- John Phillips/Getty
- Postmates is in talks to find a potential buyer, CNBC reported on Tuesday, citing a single source.
- The food-delivery startup has also laid off dozens of employees and decided to close its office in Mexico City, CNBC reported, citing sources familiar with the matter.
- Postmates filed confidential IPO paperwork in February, but delayed its plans to join the stock market after Uber and Lyft delivered disappointing debuts and WeWork pulled the plug on its IPO in the face of fierce investor backlash.
- View Business Insider’s homepage for more stories.
Postmates is in talks to find a potential buyer, CNBC reported on Tuesday, citing a single unnamed source.
The food-delivery startup – which boasts around 1,300 employees – has laid off dozens of employees and decided to close its office in Mexico City, CNBC reported, citing sources familiar with the matter. It has also trimmed headcount in San Francisco, Los Angeles, Nashville, and elsewhere, the news outlet reported.
“We made the difficult decision to end operations in Mexico City as we focus on our continued growth in the US,” a Postmates spokesperson told CNBC. “We continually review our business to ensure that staffing is aligned with current business needs and have made small adjustments as a result.”
The reports of layoffs, office closures, and sale talks come after Postmates raised $225 million in September, valuing it at $2.4 billion. The startup filed confidential IPO paperwork in February, but delayed its plans to join the stock market after Uber and Lyft delivered disappointing debuts and WeWork pulled the plug on its IPO in the face of fierce investor backlash.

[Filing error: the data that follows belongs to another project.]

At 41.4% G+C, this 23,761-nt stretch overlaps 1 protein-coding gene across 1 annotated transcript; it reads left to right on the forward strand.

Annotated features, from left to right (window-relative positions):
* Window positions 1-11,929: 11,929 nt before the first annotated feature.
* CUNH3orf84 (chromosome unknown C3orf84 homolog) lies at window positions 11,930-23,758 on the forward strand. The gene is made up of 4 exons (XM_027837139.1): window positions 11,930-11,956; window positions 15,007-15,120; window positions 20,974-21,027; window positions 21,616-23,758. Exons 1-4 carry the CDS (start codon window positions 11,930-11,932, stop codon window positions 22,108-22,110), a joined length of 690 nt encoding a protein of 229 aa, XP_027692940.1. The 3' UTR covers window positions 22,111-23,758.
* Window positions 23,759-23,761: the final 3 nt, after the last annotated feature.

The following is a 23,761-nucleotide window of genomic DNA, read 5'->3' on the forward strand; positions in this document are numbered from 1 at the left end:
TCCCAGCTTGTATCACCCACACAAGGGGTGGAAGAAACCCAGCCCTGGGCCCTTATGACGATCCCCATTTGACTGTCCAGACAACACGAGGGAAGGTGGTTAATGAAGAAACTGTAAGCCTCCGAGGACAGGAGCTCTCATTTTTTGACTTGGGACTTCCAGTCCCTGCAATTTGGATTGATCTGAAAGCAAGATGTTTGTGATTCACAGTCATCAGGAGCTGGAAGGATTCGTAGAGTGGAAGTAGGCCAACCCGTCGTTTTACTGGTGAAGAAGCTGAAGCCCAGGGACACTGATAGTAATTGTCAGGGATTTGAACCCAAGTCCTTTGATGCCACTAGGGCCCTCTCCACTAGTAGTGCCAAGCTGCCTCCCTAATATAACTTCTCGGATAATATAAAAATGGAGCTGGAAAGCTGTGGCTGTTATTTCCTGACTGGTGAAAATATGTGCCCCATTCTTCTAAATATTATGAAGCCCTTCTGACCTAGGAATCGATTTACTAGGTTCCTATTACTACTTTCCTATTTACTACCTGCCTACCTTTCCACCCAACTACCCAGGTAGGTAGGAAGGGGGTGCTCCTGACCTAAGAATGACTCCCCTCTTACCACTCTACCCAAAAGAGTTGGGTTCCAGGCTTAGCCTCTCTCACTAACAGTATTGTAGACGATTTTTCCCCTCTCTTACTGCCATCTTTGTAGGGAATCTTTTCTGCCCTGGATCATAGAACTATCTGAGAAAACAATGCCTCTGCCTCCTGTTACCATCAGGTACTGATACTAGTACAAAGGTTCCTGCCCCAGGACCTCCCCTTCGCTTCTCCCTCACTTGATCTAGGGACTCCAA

“We had a window earlier in the year, but after [the] somewhat lukewarm reception of tech companies, specifically after WeWork and their losses, I think we’re ready to go when we feel that the market conditions are right,” Postmates cofounder and CEO Bastian Lehmann told CNBC last month. “We have the time to figure out when we want to go out.”
Money has poured into food-delivery companies in recent months. DoorDash – which counts WeWork-investor SoftBank among its biggest backers – raised $100 million at a valuation close to $13 billion last month, according to Bloomberg. Amazon led a $575 million financing round into Deliveroo in May, which likely valued the startup at north of $4 billion.
However, food-delivery startups are facing more and more questions about their business models and paths to profitability. GrubHub’s stock plummeted by more than 40% in a day after it revealed a steep third-quarter earnings decline and gave a muted sales forecast.
Lehmann distanced Postmates from its rival, telling CNBC the issues were “100%” specific to GrubHub. “The idea that bad management equals a bad market is a shoe that doesn’t fit the new breed of companies,” he said.
He added that different brands appeal to different customers, and Postmates’ millennial fans may not be excited by a company that caters to people over 50.